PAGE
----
Pennsylvania residents may find that there are times when the Social Security Administration will determine that the evidence provided by the applicant proving his or her physical impairment, illness or injury is not sufficient. When this happens, one step they may take is to schedule a consultative examination (CE). Usually, the medical professional that is preferred for a CE is the treating source, as long as the professional is able, agreeable and has the necessary qualifications to undertake the exam for a charge. This is true even if the only exam necessary is a supplemental test.
That being said, it may be possible for an applicant to use an independent source for the CE. This can happen for a number of reasons. For example, the treating source may not have the required equipment to obtain the necessary data from the exam. In addition, in some situations, the treating source simply may not agree to perform a CE. In other cases, the applicant’s file contains facts that are either inconsistent or in conflict with one another, that cannot be settled by a CE undertaken by the treating source. Also, the SSA may have knowledge from previous CEs that a particular treating source is not a productive one. Finally, the applicant may have a valid reason to use an alternate source.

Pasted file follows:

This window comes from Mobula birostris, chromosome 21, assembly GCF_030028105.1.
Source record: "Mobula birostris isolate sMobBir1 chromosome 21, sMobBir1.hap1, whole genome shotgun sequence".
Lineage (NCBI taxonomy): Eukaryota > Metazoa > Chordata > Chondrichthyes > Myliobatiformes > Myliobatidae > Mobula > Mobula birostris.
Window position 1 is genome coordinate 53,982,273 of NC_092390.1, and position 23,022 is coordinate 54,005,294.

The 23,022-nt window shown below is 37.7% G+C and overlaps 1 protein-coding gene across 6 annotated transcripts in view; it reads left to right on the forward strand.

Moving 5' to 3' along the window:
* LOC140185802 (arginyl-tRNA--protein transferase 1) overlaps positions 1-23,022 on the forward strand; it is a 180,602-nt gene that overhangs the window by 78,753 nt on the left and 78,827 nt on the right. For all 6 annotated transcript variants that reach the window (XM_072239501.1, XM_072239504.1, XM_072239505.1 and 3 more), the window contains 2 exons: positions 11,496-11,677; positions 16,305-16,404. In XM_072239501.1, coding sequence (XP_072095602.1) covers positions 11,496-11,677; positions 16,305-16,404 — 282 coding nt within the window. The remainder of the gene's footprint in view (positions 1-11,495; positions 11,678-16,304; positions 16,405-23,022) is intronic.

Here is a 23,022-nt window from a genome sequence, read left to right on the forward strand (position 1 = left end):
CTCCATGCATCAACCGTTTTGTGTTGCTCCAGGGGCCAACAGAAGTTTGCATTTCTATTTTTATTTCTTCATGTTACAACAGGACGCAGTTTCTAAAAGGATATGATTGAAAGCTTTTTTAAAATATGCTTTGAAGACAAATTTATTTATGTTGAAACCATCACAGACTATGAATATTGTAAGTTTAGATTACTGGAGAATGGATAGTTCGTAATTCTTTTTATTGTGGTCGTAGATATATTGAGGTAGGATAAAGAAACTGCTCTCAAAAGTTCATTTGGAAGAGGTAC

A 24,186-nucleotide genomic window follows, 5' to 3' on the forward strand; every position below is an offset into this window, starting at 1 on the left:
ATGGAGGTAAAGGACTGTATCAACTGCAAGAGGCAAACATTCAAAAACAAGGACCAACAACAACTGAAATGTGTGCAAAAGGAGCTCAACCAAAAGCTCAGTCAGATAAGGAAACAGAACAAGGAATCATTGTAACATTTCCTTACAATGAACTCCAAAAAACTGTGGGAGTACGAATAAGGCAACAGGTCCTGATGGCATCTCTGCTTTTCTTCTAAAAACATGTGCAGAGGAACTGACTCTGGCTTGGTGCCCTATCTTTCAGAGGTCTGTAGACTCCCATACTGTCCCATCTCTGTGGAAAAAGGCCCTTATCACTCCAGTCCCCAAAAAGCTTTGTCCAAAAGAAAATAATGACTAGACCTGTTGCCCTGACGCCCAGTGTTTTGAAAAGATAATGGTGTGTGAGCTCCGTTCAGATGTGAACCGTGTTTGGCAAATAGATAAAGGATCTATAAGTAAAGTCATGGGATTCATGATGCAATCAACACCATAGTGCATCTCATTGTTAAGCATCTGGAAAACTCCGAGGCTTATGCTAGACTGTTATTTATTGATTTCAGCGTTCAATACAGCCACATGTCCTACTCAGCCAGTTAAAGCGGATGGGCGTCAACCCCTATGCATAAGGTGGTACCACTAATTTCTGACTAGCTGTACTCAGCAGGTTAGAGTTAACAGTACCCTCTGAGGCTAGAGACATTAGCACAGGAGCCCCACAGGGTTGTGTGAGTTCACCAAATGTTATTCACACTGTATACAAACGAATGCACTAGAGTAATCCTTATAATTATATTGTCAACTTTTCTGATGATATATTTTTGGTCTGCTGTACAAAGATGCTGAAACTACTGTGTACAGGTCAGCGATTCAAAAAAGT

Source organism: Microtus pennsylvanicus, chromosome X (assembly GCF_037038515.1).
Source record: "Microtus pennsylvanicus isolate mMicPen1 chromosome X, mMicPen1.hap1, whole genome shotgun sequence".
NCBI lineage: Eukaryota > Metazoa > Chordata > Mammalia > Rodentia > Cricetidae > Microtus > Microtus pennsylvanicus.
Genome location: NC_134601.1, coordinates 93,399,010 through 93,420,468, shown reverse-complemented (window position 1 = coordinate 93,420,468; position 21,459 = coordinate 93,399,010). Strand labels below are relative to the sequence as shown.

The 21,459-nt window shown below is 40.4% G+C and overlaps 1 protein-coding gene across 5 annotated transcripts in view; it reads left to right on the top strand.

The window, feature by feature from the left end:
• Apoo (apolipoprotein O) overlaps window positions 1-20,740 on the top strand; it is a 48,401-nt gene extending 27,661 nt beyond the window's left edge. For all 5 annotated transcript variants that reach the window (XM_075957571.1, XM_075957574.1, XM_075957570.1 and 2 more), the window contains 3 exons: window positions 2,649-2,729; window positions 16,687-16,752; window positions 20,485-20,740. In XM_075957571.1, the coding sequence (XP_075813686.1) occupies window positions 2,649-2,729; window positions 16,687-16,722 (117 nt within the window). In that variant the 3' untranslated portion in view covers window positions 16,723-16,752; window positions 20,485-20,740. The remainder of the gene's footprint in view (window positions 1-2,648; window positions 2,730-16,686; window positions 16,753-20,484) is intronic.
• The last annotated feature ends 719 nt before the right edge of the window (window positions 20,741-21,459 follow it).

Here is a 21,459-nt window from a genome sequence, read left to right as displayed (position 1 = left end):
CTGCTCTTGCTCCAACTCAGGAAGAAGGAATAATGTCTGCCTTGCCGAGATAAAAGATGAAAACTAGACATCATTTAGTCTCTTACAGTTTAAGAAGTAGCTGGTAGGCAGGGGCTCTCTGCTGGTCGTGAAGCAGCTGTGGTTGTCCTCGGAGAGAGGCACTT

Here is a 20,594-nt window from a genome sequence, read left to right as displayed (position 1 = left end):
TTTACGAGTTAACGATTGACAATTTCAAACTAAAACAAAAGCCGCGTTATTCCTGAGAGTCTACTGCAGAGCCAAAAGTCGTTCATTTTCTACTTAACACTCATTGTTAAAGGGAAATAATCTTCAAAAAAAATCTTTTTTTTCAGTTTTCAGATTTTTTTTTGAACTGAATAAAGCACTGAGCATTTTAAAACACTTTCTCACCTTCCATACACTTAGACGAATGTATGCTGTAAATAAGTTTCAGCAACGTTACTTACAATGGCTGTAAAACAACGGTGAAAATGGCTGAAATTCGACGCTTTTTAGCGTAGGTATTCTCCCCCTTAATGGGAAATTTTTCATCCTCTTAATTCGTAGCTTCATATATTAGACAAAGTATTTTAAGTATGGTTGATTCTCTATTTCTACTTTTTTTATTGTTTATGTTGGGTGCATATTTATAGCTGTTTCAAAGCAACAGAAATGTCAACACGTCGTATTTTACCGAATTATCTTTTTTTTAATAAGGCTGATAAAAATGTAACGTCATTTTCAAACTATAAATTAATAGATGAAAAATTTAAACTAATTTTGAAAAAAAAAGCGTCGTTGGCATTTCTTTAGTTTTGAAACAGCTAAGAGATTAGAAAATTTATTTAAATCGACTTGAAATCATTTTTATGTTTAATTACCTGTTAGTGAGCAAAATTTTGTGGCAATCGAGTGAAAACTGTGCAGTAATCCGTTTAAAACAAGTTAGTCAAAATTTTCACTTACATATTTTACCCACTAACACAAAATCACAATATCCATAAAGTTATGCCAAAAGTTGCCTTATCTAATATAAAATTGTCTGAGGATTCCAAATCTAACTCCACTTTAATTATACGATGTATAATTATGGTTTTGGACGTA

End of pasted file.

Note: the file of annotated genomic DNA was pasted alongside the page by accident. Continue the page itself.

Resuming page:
After the CE is completed, a report will be generated. The report needs to contain specific information, including the applicant’s primary complaint. In addition, it must describe in detail the applicant’s history with the primary complaint. It also should include a description of its findings in detail regarding the applicant’s exam, history and any lab tests performed. These findings may be either negative or positive or may reveal abnormalities, if there are any. It should also include all lab test results. Finally, the CE report should both diagnose the applicant’s impairment and offer a prognosis for it.
A CE can be a crucial part of a person’s application for Social Security disability benefits. Those with further questions about CE’s or other parts of the benefits application process should seek the help they need to understand the process.
Source: ssa.gov, “Disability Evaluation Under Social Security, Part II – Evidentiary Requirements,” accessed Feb. 1, 2015